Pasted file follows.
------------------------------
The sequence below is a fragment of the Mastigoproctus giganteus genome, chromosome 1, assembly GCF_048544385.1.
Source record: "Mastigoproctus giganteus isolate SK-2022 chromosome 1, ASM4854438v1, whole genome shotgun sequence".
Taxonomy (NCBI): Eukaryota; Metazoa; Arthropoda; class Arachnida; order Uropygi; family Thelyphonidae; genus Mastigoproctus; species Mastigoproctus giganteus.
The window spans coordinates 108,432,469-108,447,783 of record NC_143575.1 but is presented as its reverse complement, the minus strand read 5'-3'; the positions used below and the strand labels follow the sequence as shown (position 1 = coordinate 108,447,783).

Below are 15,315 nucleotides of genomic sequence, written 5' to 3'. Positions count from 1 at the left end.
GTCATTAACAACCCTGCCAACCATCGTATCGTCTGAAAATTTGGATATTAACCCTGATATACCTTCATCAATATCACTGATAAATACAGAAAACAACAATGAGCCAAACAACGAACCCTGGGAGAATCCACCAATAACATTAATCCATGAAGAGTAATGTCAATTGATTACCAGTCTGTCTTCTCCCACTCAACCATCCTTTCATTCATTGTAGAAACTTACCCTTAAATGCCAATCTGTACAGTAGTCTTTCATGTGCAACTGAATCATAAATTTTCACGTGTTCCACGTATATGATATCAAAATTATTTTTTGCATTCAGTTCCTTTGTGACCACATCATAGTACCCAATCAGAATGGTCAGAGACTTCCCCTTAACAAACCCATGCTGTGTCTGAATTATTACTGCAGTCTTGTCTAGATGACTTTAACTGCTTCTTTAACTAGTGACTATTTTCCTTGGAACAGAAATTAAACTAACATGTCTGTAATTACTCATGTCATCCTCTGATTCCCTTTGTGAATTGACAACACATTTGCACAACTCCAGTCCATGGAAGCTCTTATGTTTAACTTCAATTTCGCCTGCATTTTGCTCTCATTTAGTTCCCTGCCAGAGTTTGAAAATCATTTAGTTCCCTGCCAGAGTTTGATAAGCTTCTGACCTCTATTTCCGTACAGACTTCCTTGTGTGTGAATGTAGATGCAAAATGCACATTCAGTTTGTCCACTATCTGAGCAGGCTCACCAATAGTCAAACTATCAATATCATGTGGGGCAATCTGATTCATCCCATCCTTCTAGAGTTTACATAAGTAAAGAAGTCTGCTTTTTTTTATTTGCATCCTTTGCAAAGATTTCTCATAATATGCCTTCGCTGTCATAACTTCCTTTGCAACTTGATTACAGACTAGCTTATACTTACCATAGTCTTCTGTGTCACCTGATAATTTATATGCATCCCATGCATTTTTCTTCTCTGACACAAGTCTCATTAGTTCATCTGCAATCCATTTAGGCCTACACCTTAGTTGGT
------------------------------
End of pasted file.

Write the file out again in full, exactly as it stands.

The sequence below is a fragment of the Mastigoproctus giganteus genome, chromosome 1, assembly GCF_048544385.1.
Source record: "Mastigoproctus giganteus isolate SK-2022 chromosome 1, ASM4854438v1, whole genome shotgun sequence".
Taxonomy (NCBI): Eukaryota; Metazoa; Arthropoda; class Arachnida; order Uropygi; family Thelyphonidae; genus Mastigoproctus; species Mastigoproctus giganteus.
The window spans coordinates 108,432,469-108,447,783 of record NC_143575.1 but is presented as its reverse complement, the minus strand read 5'-3'; the positions used below and the strand labels follow the sequence as shown (position 1 = coordinate 108,447,783).

Below are 15,315 nucleotides of genomic sequence, written 5' to 3'. Positions count from 1 at the left end.
GTCATTAACAACCCTGCCAACCATCGTATCGTCTGAAAATTTGGATATTAACCCTGATATACCTTCATCAATATCACTGATAAATACAGAAAACAACAATGAGCCAAACAACGAACCCTGGGAGAATCCACCAATAACATTAATCCATGAAGAGTAATGTCAATTGATTACCAGTCTGTCTTCTCCCACTCAACCATCCTTTCATTCATTGTAGAAACTTACCCTTAAATGCCAATCTGTACAGTAGTCTTTCATGTGCAACTGAATCATAAATTTTCACGTGTTCCACGTATATGATATCAAAATTATTTTTTGCATTCAGTTCCTTTGTGACCACATCATAGTACCCAATCAGAATGGTCAGAGACTTCCCCTTAACAAACCCATGCTGTGTCTGAATTATTACTGCAGTCTTGTCTAGATGACTTTAACTGCTTCTTTAACTAGTGACTATTTTCCTTGGAACAGAAATTAAACTAACATGTCTGTAATTACTCATGTCATCCTCTGATTCCCTTTGTGAATTGACAACACATTTGCACAACTCCAGTCCATGGAAGCTCTTATGTTTAACTTCAATTTCGCCTGCATTTTGCTCTCATTTAGTTCCCTGCCAGAGTTTGAAAATCATTTAGTTCCCTGCCAGAGTTTGATAAGCTTCTGACCTCTATTTCCGTACAGACTTCCTTGTGTGTGAATGTAGATGCAAAATGCACATTCAGTTTGTCCACTATCTGAGCAGGCTCACCAATAGTCAAACTATCAATATCATGTGGGGCAATCTGATTCATCCCATCCTTCTAGAGTTTACATAAGTAAAGAAGTCTGCTTTTTTTTATTTGCATCCTTTGCAAAGATTTCTCATAATATGCCTTCGCTGTCATAACTTCCTTTGCAACTTGATTACAGACTAGCTTATACTTACCATAGTCTTCTGTGTCACCTGATAATTTATATGCATCCCATGCATTTTTCTTCTCTGACACAAGTCTCATTAGTTCATCTGCAATCCATTTAGGCCTACACCTTAGTTGGT